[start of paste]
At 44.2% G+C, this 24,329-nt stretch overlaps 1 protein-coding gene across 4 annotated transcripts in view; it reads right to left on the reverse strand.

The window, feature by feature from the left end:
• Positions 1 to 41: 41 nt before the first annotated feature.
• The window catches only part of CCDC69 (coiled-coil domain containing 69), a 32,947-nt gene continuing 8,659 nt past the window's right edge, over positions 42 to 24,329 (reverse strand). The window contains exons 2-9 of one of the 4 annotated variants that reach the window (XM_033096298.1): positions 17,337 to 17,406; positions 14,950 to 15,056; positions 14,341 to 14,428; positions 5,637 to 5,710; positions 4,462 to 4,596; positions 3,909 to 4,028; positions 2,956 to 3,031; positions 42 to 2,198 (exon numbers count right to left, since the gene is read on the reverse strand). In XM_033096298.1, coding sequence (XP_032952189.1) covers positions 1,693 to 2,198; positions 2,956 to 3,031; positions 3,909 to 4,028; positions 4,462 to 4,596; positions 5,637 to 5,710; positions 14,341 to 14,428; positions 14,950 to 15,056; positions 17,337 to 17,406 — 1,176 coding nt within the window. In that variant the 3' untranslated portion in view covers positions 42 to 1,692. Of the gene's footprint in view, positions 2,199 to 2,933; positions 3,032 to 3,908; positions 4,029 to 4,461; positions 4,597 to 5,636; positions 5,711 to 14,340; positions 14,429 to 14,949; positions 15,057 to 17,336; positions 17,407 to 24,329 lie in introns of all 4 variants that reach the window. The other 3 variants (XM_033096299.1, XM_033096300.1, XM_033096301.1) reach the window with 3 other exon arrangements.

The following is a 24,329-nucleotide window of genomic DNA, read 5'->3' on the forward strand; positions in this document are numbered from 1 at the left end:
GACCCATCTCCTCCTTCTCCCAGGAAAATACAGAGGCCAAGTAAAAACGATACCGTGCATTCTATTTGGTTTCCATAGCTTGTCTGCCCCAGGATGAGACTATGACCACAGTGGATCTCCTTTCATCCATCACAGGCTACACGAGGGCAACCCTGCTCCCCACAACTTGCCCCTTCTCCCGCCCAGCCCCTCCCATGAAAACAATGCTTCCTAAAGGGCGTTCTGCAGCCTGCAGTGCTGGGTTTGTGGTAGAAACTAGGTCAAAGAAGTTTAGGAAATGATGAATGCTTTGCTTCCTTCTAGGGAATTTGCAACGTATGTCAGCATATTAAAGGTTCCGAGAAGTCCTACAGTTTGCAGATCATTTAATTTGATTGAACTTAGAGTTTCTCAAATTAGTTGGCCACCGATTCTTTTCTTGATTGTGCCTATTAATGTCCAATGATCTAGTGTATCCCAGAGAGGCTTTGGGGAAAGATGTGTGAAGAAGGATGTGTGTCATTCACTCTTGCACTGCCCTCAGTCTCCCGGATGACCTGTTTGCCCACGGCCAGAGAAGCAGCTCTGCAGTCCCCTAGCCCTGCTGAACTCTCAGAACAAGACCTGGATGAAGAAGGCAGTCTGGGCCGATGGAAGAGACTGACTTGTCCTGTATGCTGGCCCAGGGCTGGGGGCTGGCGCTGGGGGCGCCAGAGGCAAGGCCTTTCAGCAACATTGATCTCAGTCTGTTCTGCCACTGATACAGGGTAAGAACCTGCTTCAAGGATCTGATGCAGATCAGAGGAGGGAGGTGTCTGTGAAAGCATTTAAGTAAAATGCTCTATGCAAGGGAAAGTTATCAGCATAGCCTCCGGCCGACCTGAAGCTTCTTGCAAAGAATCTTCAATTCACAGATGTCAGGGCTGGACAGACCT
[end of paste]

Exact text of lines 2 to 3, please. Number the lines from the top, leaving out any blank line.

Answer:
The window, feature by feature from the left end:
• Positions 1 to 41: 41 nt before the first annotated feature.